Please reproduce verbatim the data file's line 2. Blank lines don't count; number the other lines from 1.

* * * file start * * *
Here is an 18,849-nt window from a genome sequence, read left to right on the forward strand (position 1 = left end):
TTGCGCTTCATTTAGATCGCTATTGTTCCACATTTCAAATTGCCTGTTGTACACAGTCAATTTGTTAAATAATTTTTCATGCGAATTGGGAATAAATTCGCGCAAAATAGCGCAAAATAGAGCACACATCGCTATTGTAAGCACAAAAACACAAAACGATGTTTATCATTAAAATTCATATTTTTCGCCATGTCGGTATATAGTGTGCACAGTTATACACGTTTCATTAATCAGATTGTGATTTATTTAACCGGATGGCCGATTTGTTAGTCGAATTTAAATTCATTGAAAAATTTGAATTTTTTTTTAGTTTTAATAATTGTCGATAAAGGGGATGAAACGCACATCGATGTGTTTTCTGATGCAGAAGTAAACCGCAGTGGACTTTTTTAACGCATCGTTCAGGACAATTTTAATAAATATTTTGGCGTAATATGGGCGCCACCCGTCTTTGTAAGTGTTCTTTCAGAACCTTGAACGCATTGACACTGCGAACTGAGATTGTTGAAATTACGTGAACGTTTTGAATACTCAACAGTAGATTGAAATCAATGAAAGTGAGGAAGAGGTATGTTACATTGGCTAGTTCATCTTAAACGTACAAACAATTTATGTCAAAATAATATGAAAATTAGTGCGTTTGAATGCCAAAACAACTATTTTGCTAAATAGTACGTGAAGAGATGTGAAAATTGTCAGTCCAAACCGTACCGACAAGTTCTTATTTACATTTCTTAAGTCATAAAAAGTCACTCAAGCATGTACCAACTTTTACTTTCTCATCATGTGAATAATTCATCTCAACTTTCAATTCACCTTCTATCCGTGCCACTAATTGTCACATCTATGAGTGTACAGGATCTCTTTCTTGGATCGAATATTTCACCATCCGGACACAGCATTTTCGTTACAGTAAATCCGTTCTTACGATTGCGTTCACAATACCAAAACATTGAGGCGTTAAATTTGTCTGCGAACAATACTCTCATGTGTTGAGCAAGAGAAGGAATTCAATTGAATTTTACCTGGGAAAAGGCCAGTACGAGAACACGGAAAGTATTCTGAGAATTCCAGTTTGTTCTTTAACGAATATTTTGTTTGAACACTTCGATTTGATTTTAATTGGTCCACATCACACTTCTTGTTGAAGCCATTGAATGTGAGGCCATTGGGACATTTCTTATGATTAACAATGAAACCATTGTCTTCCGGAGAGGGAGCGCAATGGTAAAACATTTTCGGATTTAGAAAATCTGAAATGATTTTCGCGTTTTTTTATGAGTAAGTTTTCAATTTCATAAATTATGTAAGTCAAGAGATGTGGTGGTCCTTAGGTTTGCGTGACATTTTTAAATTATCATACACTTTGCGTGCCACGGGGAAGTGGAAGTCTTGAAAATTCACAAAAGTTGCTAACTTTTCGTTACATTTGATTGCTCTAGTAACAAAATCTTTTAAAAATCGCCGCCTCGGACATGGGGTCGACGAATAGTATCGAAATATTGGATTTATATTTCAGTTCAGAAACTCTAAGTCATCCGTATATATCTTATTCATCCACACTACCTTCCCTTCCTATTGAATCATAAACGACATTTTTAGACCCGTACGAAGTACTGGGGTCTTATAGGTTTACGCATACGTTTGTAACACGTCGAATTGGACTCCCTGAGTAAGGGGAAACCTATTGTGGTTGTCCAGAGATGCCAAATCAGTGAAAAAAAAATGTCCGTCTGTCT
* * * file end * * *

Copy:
TTGCGCTTCATTTAGATCGCTATTGTTCCACATTTCAAATTGCCTGTTGTACACAGTCAATTTGTTAAATAATTTTTCATGCGAATTGGGAATAAATTCGCGCAAAATAGCGCAAAATAGAGCACACATCGCTATTGTAAGCACAAAAACACAAAACGATGTTTATCATTAAAATTCATATTTTTCGCCATGTCGGTATATAGTGTGCACAGTTATACACGTTTCATTAATCAGATTGTGATTTATTTAACCGGATGGCCGATTTGTTAGTCGAATTTAAATTCATTGAAAAATTTGAATTTTTTTTTAGTTTTAATAATTGTCGATAAAGGGGATGAAACGCACATCGATGTGTTTTCTGATGCAGAAGTAAACCGCAGTGGACTTTTTTAACGCATCGTTCAGGACAATTTTAATAAATATTTTGGCGTAATATGGGCGCCACCCGTCTTTGTAAGTGTTCTTTCAGAACCTTGAACGCATTGACACTGCGAACTGAGATTGTTGAAATTACGTGAACGTTTTGAATACTCAACAGTAGATTGAAATCAATGAAAGTGAGGAAGAGGTATGTTACATTGGCTAGTTCATCTTAAACGTACAAACAATTTATGTCAAAATAATATGAAAATTAGTGCGTTTGAATGCCAAAACAACTATTTTGCTAAATAGTACGTGAAGAGATGTGAAAATTGTCAGTCCAAACCGTACCGACAAGTTCTTATTTACATTTCTTAAGTCATAAAAAGTCACTCAAGCATGTACCAACTTTTACTTTCTCATCATGTGAATAATTCATCTCAACTTTCAATTCACCTTCTATCCGTGCCACTAATTGTCACATCTATGAGTGTACAGGATCTCTTTCTTGGATCGAATATTTCACCATCCGGACACAGCATTTTCGTTACAGTAAATCCGTTCTTACGATTGCGTTCACAATACCAAAACATTGAGGCGTTAAATTTGTCTGCGAACAATACTCTCATGTGTTGAGCAAGAGAAGGAATTCAATTGAATTTTACCTGGGAAAAGGCCAGTACGAGAACACGGAAAGTATTCTGAGAATTCCAGTTTGTTCTTTAACGAATATTTTGTTTGAACACTTCGATTTGATTTTAATTGGTCCACATCACACTTCTTGTTGAAGCCATTGAATGTGAGGCCATTGGGACATTTCTTATGATTAACAATGAAACCATTGTCTTCCGGAGAGGGAGCGCAATGGTAAAACATTTTCGGATTTAGAAAATCTGAAATGATTTTCGCGTTTTTTTATGAGTAAGTTTTCAATTTCATAAATTATGTAAGTCAAGAGATGTGGTGGTCCTTAGGTTTGCGTGACATTTTTAAATTATCATACACTTTGCGTGCCACGGGGAAGTGGAAGTCTTGAAAATTCACAAAAGTTGCTAACTTTTCGTTACATTTGATTGCTCTAGTAACAAAATCTTTTAAAAATCGCCGCCTCGGACATGGGGTCGACGAATAGTATCGAAATATTGGATTTATATTTCAGTTCAGAAACTCTAAGTCATCCGTATATATCTTATTCATCCACACTACCTTCCCTTCCTATTGAATCATAAACGACATTTTTAGACCCGTACGAAGTACTGGGGTCTTATAGGTTTACGCATACGTTTGTAACACGTCGAATTGGACTCCCTGAGTAAGGGGAAACCTATTGTGGTTGTCCAGAGATGCCAAATCAGTGAAAAAAAAATGTCCGTCTGTCT